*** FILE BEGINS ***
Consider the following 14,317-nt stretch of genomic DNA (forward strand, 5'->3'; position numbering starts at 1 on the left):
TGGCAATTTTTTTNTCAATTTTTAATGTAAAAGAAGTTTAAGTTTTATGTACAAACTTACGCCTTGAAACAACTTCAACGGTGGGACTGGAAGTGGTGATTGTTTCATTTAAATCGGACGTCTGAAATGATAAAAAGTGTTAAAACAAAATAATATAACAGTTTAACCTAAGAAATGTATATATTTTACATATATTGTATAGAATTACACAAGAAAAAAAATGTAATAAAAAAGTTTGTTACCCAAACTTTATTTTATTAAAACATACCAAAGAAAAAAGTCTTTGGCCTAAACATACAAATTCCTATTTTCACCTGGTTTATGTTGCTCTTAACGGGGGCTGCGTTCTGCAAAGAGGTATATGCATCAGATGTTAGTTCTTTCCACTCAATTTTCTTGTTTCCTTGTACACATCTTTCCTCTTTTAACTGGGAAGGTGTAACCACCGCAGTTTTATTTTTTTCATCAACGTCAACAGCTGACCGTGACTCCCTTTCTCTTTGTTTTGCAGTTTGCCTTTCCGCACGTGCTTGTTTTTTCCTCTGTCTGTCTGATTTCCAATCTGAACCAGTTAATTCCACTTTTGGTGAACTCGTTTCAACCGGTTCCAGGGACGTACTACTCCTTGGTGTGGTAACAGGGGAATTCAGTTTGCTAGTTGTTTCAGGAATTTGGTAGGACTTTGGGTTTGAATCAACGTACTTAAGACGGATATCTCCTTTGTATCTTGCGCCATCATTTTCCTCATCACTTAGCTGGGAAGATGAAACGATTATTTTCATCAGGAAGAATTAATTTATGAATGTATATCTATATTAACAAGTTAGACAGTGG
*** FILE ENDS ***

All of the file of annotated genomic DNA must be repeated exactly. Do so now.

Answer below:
Consider the following 14,317-nt stretch of genomic DNA (forward strand, 5'->3'; position numbering starts at 1 on the left):
TGGCAATTTTTTTNTCAATTTTTAATGTAAAAGAAGTTTAAGTTTTATGTACAAACTTACGCCTTGAAACAACTTCAACGGTGGGACTGGAAGTGGTGATTGTTTCATTTAAATCGGACGTCTGAAATGATAAAAAGTGTTAAAACAAAATAATATAACAGTTTAACCTAAGAAATGTATATATTTTACATATATTGTATAGAATTACACAAGAAAAAAAATGTAATAAAAAAGTTTGTTACCCAAACTTTATTTTATTAAAACATACCAAAGAAAAAAGTCTTTGGCCTAAACATACAAATTCCTATTTTCACCTGGTTTATGTTGCTCTTAACGGGGGCTGCGTTCTGCAAAGAGGTATATGCATCAGATGTTAGTTCTTTCCACTCAATTTTCTTGTTTCCTTGTACACATCTTTCCTCTTTTAACTGGGAAGGTGTAACCACCGCAGTTTTATTTTTTTCATCAACGTCAACAGCTGACCGTGACTCCCTTTCTCTTTGTTTTGCAGTTTGCCTTTCCGCACGTGCTTGTTTTTTCCTCTGTCTGTCTGATTTCCAATCTGAACCAGTTAATTCCACTTTTGGTGAACTCGTTTCAACCGGTTCCAGGGACGTACTACTCCTTGGTGTGGTAACAGGGGAATTCAGTTTGCTAGTTGTTTCAGGAATTTGGTAGGACTTTGGGTTTGAATCAACGTACTTAAGACGGATATCTCCTTTGTATCTTGCGCCATCATTTTCCTCATCACTTAGCTGGGAAGATGAAACGATTATTTTCATCAGGAAGAATTAATTTATGAATGTATATCTATATTAACAAGTTAGACAGTGG